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While you are sleeping your brain forms and saves new memories and incorporates them with old memories, this is why sleep is so important for learning. By sleeping before you study, you are helping the brain prepare for the intake of new information. By sleeping after you have studied, you are helping the brain save the new information. If you deprive your brain of sleep, your ability to learn new information drops by 40%.

Sleep is also known to boost creativity – the mind in its unconscious, “resting” state makes new connections that it may not be able to make during its waking state.

Sleep gives the brain a chance to do housekeeping – while you are asleep the brain flushes out toxins that build up when you are awake. It also allows the brain to convert short-term memories into long term memories .

Until you reach your early to mid-20s you need approximately 9 hours of sleep per night in order to function optimally the next day. A tired person’s brain works harder and accomplishes less thus adding to the argument that “pulling an all-nighter” is in fact a waste of time and sleep.

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3. EXERCISE

Physical activity boosts blood and oxygen flow through the brain resulting in your neurons being stimulated and thus able to connect with one another better. Exercise is like fertilizer for the brain, in that improved blood and oxygen flow results in improved:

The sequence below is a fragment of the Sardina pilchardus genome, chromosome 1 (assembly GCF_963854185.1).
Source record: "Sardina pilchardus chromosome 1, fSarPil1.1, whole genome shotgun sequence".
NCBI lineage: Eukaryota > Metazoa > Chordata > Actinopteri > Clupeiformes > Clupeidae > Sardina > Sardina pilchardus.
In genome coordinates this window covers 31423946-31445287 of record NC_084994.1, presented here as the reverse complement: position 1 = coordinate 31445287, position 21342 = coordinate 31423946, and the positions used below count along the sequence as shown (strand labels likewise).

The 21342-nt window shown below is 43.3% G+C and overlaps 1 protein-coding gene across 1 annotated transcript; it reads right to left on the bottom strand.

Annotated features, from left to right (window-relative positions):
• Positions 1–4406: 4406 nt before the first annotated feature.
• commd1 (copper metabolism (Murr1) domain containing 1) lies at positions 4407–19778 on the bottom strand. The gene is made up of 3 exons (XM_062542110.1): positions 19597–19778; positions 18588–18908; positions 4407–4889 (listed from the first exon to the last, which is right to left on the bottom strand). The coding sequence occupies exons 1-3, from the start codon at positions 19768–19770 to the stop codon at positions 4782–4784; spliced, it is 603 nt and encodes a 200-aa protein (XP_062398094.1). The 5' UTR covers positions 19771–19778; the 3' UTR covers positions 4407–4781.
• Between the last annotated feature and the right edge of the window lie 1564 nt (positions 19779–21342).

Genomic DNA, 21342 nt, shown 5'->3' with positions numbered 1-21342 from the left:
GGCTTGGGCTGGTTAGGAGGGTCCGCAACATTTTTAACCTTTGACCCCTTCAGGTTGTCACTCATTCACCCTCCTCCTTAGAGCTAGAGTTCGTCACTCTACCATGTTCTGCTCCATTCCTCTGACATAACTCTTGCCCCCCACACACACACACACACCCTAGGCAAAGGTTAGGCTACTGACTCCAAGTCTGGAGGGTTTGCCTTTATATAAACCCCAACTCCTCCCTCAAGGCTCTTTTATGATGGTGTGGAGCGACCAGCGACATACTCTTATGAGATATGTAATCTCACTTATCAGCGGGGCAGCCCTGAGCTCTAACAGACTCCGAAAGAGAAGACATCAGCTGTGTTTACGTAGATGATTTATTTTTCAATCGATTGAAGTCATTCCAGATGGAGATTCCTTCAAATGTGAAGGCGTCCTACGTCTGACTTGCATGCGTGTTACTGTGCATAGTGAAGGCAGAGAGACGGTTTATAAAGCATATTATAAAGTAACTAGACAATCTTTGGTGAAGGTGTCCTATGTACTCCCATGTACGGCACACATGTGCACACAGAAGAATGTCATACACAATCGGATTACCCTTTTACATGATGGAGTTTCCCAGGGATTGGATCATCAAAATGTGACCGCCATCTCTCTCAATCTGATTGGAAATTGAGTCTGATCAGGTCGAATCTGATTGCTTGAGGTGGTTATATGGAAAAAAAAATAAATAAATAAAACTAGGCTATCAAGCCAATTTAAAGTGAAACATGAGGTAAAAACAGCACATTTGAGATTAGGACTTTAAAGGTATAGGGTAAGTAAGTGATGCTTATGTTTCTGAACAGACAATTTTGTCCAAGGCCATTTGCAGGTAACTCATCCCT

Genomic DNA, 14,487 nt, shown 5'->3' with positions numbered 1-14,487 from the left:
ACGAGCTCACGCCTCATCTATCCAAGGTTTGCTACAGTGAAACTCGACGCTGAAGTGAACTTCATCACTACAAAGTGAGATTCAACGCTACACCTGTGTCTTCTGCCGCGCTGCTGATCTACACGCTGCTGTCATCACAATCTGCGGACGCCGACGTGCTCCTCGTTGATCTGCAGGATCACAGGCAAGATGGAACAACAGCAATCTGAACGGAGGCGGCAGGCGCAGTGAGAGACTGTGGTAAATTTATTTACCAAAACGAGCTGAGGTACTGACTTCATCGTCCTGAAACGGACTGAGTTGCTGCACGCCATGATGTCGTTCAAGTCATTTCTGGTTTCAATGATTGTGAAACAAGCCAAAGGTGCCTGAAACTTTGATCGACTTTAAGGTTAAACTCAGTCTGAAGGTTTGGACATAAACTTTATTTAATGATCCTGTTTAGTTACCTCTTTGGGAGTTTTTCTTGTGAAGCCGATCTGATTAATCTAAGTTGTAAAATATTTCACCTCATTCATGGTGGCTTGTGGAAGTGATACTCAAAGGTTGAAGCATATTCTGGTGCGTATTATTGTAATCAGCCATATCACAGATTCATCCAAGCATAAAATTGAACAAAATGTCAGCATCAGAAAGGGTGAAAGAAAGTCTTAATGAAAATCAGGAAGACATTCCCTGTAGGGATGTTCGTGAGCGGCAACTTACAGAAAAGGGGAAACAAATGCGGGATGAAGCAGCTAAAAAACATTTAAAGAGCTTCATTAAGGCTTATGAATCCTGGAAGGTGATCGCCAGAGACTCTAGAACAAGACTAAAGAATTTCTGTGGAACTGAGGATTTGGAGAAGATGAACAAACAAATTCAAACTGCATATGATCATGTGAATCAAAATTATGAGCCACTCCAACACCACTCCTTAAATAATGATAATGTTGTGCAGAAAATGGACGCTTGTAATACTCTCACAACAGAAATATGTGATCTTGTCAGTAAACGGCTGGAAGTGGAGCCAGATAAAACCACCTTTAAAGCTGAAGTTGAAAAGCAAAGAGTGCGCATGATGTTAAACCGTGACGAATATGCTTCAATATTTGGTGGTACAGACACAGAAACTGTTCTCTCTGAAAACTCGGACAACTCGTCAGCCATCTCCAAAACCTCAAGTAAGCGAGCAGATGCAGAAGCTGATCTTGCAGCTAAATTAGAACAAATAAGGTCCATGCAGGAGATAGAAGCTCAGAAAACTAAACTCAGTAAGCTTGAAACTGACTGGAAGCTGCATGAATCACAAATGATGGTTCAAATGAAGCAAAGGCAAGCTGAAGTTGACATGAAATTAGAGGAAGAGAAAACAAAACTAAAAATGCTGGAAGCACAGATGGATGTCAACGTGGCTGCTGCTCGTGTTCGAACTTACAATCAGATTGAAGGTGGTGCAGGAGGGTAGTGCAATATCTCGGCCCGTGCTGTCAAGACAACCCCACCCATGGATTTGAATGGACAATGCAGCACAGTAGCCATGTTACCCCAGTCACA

• Attention
  • Memory
  • Accuracy
  • Information processing
  • LEARNINGdownload

In addition to this, exercise improves your mood and quality of sleep; it also reduces stress and anxiety – all problems that cause or contribute to learning and concentration problems.

Aim for approximately one hour of moderate intensity exercise twice per week, for example: brisk walking or swimming

 

So, what’s the moral of the story?

Eat right. Get enough sleep. Get some exercise.

Look after your brain.

homer


References:

Mastin, L. (2013). Why do we sleep? Memory Processing and Learning. Retrieved from: http://www.howsleepworks.com/why_memory.html . [Accessed: 22 September 2015].

Norman, P. (2014). Feeding the Brain for Academic Success: How Nutrition and Hydration Boost Learning. Retrieved from: http://teacherweb.com/NY/NorthRose-WolcottMiddleSchool/HealthEducation/Academics-and-Nutrition-Article-Assignment.doc . [Accessed: 22 September 2015].